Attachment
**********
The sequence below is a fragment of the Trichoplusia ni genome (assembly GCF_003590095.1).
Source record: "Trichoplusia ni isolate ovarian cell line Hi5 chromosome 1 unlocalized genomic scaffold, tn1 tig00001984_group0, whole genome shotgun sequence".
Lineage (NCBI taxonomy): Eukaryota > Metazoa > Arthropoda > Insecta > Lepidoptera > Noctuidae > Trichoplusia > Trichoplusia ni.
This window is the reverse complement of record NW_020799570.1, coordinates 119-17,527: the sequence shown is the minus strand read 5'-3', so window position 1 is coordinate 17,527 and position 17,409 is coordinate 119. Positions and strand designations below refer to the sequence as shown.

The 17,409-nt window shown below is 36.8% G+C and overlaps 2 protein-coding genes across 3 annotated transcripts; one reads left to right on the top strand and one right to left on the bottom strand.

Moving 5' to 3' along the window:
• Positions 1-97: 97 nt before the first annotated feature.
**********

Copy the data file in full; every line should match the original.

The sequence below is a fragment of the Trichoplusia ni genome (assembly GCF_003590095.1).
Source record: "Trichoplusia ni isolate ovarian cell line Hi5 chromosome 1 unlocalized genomic scaffold, tn1 tig00001984_group0, whole genome shotgun sequence".
Lineage (NCBI taxonomy): Eukaryota > Metazoa > Arthropoda > Insecta > Lepidoptera > Noctuidae > Trichoplusia > Trichoplusia ni.
This window is the reverse complement of record NW_020799570.1, coordinates 119-17,527: the sequence shown is the minus strand read 5'-3', so window position 1 is coordinate 17,527 and position 17,409 is coordinate 119. Positions and strand designations below refer to the sequence as shown.

The 17,409-nt window shown below is 36.8% G+C and overlaps 2 protein-coding genes across 3 annotated transcripts; one reads left to right on the top strand and one right to left on the bottom strand.

Moving 5' to 3' along the window:
• Positions 1-97: 97 nt before the first annotated feature.